Do You Let Your Pet Sleep On Your Bed? We've Got Some Bad News For You
Now that spring has finally sprung, you may notice that your much-loved dog or cat is beginning to shed excessive amounts of their heavier winter coat for their lightweight coat.
The shedding process lasts for around 3-4 weeks (although it can feel like you’re hoovering up after them forever) and can potentially post several health risks if you often share a bed with your pet.
Yup, sorry pet co-sleepers, your furry friend’s loose fur can harbour bugs and germs that can be passed onto you as you sleep.
According to the experts at Happy Beds, it’s commonly misconstrued that fur is the main cause of these risks, but it is in fact animal dander that can cause serious health problems.
Dander refers to tiny flakes of skin shed by warm-blooded animals with fur or hair. These small particles can be inhaled through the air, causing potential problems with breathing and the lungs. It can also eventually lead to asthma in severe cases.
The protein is found in the pet’s hair, saliva, skin, and waste and is made up of minuscule particles which are where the risk lies. Any loose hair in the bed can heavily impact sleep quality too, as breathing in polluted air can add strain to the respiratory system, causing the body to not fully rest at night.
As hard as it may be to say no to those puppy dog eyes (literally), steering clear of sharing a bed with your pet is probably for the best. However, there are other ways to reduce the number of pet hairs hiding around your home:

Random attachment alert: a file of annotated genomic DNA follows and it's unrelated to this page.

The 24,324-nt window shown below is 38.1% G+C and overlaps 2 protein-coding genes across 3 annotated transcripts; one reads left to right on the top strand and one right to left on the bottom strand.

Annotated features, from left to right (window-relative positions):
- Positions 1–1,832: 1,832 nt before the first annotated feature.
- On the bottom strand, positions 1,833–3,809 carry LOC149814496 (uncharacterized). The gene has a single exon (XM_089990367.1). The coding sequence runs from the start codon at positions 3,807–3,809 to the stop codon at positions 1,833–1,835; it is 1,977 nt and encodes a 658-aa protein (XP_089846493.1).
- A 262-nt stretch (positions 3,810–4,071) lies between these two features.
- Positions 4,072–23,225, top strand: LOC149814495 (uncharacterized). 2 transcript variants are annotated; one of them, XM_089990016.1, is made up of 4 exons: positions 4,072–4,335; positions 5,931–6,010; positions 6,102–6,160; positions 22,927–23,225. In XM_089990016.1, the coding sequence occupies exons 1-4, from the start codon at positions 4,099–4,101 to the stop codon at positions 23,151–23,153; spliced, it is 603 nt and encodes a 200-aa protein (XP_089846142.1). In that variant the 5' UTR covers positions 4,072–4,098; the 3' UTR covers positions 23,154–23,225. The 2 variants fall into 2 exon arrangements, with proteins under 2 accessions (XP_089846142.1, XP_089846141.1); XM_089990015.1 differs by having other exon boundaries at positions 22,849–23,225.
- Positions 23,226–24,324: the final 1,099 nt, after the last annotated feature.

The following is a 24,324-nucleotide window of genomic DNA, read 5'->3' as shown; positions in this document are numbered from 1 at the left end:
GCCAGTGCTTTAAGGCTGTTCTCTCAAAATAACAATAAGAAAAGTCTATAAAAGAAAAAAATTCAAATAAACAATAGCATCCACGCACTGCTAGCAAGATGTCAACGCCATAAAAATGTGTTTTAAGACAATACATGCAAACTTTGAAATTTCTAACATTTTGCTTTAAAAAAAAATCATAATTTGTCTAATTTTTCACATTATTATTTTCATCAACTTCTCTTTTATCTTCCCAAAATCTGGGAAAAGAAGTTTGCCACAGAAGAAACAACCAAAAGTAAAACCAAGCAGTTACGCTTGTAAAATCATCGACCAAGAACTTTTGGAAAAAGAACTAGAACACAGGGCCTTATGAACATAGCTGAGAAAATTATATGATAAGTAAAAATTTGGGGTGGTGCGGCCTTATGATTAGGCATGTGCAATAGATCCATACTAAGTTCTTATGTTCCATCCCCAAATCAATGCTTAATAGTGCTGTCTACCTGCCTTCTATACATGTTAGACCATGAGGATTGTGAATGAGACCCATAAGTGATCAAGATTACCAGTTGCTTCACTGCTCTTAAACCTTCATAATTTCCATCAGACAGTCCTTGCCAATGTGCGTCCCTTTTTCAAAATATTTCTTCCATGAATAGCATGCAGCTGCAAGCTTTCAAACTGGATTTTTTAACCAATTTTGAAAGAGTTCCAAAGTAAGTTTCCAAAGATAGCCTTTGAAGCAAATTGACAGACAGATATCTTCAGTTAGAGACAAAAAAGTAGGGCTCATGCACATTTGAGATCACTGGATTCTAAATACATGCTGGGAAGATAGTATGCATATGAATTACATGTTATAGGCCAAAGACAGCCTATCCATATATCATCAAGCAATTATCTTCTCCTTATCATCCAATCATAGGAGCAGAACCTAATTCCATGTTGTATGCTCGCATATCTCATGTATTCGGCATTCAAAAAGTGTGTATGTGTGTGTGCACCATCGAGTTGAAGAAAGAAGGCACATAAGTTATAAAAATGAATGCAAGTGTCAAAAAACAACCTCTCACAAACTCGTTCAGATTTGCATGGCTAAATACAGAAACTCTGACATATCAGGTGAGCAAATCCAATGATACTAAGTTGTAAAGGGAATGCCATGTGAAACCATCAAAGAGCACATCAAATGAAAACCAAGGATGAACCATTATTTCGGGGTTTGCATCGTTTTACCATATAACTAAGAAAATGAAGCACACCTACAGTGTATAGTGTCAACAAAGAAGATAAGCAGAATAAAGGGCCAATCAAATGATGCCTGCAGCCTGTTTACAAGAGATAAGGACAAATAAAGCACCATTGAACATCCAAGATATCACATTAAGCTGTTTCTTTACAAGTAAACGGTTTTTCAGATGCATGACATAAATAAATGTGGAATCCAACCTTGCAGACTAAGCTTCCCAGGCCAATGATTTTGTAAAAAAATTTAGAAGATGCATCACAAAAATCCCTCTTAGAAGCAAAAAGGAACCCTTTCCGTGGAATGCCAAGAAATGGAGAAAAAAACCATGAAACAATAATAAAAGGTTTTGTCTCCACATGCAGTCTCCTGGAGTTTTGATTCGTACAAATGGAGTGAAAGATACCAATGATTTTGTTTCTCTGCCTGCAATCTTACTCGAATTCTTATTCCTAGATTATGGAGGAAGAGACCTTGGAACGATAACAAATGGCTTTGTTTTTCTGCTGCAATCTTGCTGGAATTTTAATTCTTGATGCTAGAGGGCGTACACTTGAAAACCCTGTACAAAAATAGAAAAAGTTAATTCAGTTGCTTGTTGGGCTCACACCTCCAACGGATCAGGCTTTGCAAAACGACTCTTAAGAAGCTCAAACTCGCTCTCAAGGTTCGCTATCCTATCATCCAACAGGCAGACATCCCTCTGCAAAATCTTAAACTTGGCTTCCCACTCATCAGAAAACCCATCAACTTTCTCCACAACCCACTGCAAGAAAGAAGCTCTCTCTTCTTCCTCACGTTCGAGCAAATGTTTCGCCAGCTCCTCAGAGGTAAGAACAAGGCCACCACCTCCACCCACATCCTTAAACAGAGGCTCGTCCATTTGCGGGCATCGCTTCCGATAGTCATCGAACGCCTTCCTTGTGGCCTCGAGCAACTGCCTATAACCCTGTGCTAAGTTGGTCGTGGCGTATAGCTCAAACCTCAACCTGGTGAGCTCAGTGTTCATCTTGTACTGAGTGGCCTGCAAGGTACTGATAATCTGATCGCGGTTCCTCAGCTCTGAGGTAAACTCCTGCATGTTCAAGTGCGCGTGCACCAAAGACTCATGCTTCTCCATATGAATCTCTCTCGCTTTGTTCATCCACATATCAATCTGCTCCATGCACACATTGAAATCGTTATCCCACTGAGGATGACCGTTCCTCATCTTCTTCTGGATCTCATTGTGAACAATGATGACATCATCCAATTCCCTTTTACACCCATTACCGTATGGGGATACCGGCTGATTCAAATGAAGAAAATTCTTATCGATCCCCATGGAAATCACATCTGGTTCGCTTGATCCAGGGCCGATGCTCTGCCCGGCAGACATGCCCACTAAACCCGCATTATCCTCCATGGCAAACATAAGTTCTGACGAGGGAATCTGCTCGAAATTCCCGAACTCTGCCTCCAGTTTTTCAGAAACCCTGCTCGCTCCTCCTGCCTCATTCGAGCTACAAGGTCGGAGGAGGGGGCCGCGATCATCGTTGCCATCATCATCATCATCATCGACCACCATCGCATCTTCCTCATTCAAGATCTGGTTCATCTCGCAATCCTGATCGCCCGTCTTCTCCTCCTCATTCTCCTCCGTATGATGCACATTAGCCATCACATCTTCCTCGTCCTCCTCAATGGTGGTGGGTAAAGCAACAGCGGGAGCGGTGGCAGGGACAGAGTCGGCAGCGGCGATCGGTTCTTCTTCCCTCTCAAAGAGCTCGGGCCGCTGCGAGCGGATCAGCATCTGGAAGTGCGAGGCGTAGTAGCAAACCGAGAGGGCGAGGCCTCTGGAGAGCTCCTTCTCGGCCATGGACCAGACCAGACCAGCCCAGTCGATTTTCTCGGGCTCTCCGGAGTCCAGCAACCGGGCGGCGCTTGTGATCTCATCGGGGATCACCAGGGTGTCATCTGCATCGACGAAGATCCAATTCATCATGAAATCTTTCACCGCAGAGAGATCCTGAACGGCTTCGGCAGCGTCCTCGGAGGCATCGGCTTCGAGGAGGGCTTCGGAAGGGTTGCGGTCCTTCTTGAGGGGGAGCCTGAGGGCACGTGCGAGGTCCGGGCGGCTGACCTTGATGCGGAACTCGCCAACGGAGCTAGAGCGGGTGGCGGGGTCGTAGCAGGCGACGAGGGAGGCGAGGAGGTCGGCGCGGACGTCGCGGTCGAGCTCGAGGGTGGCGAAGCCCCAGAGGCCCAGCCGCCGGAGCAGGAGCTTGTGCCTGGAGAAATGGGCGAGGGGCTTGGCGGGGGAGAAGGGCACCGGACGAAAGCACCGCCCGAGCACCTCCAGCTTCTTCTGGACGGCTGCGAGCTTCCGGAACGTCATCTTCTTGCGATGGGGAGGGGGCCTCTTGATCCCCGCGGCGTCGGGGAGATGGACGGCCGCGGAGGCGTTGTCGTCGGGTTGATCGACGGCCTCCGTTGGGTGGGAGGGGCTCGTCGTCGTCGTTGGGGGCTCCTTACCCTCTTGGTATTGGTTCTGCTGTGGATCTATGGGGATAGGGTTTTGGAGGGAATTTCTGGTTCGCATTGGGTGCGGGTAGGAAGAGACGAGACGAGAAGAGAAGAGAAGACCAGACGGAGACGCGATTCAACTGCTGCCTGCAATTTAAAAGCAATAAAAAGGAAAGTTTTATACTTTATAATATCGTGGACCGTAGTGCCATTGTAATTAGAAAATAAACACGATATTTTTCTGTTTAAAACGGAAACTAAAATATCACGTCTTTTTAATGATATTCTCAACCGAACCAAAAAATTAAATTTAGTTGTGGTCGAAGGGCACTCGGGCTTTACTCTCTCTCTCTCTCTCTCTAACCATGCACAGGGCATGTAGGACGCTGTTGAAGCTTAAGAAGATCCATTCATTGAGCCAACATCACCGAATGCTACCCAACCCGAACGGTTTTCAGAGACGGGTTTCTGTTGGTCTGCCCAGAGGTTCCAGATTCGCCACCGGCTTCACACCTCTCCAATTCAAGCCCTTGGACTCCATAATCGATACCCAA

Add an air purifier to your bedroom to remove dander and aid breathing.
Buy an additional attachment for your vacuum that specifically targets pet hair.
Alternatively, if you can’t afford one or find one online, you can use a lint roller to remove excess fur from your bedding, sofa and anywhere else that your pet sits that you also sit. Make sure to clean the area at least twice a week, unless it’s your bed, which you should do every day given that you sleep here.
If you have pet hair that is hard to remove due to it being embedded into your furniture, which can happen with fabric furnishings, then all you need is fabric softener. Simply add a cap full of fabric softener into a spray bottle, and then fill the rest up with water. You can then spray this homemade solution onto any hairy areas around your home. Make sure to let it set for 15 minutes allowing the solution to loosen the hair. You can then use a lint roller, vacuum or brush to remove it.
If you find that your pet has fallen asleep on your bedding, grab a dryer sheet and keep rubbing it back and forth on the pillow or bedding. The static electricity will quickly remove the pet hair from your bed set, whilst leaving it a lovely odour.
Brush your pet daily to remove excess fur and reduce shedding.